It marked comedienne Kay Ballard's last starring role in a new musical.
- Mack and
Mabel (1974 - 69 performances) featured one of
finest scores and a cast headed by Robert
Preston and Bernadette
Peters. But the tragic true life love story of silent screen
director Mack Sennett and actress Mabel Normand made
the libretto unworkable.
- Shenandoah (1975 -
1,050 performances) was based on a classic film about a Virginia farmer and his family
facing the nightmare of the American Civil War. A handsome
TV campaign, the catchy tune "Freedom," a stellar performance
by John Cullum, and steep
ticket discounts kept the show running for several years, but the
production never repaid its original investment.
(1976 - 48 previews, 14 performances) had a rich score by
and lyricist Sheldon Harnick,
but England's murderous King Henry VIII proved too hateful to be the protagonist
of a musical. Leading man Nicol Williamson's rude misbehavior both on and off stage
(he once slapped a chorus member in full view of the audience) kept the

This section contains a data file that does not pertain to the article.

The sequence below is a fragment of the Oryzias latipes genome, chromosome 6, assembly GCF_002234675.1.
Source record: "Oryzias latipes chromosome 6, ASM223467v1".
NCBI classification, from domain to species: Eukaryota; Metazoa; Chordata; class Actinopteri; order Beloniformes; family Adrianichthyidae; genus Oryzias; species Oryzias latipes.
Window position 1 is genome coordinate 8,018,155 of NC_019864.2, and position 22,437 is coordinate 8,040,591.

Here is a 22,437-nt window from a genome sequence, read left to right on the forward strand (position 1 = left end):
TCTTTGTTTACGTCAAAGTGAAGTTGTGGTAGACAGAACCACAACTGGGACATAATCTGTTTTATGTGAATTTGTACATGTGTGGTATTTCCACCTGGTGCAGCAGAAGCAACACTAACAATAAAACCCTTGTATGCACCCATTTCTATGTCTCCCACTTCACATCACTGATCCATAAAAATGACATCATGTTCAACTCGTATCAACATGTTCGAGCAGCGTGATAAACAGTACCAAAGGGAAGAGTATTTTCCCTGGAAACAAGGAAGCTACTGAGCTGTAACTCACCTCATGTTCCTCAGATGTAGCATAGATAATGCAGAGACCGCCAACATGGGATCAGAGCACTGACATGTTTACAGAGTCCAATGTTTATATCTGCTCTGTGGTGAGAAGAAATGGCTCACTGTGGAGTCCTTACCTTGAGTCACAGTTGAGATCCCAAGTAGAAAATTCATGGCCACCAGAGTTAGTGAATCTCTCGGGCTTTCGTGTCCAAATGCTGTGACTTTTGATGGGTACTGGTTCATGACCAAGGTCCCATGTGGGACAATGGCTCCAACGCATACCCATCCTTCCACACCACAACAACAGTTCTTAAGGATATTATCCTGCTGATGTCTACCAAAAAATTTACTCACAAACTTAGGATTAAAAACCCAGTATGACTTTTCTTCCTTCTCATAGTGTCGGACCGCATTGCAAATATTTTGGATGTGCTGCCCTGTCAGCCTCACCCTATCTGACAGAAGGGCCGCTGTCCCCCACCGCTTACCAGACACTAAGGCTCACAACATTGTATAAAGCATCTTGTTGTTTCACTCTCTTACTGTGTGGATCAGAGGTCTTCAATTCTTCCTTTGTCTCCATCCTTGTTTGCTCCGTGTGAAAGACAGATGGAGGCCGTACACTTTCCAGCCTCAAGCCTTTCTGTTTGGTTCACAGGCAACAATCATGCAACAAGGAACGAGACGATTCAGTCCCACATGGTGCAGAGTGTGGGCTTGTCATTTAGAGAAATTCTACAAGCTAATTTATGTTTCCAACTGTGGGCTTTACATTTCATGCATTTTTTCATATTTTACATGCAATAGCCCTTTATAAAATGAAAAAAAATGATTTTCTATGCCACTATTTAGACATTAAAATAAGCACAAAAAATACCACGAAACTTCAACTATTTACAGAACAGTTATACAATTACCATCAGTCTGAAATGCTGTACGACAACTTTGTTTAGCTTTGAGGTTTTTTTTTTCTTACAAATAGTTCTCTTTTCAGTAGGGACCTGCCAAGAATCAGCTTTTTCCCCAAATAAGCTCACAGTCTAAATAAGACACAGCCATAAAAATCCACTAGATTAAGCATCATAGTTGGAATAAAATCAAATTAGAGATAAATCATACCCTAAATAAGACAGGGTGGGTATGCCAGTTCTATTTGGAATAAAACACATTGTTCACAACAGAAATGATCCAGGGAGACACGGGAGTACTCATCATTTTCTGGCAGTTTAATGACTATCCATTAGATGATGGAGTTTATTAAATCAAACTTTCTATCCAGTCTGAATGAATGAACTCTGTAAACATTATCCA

gossip columnists busy for the entire nine week run.
Some suggested that the standard book musical was an endangered Broadway species. Then an orphan girl and a scruffy dog re-energized the genre. Both critics and audiences melted for Annie (1976 - 2,377 performances), a shamelessly old-fashioned musical inspired by the comic strip Little Orphan Annie. It told how a penniless tyke met and captured the heart of billionaire Daddy Warbucks, finding love, adventure and a loveable mutt named Sandy along the way. Newcomer Andrea McArdle gave a disarming performance as the title orphan in search of "Tomorrow," and Dorothy Loudon copped the Tony with a hilarious performance as Miss Hannigan, the harried orphanage director who has come to loathe "Little Girls" and wants to enjoy life on "Easy Street."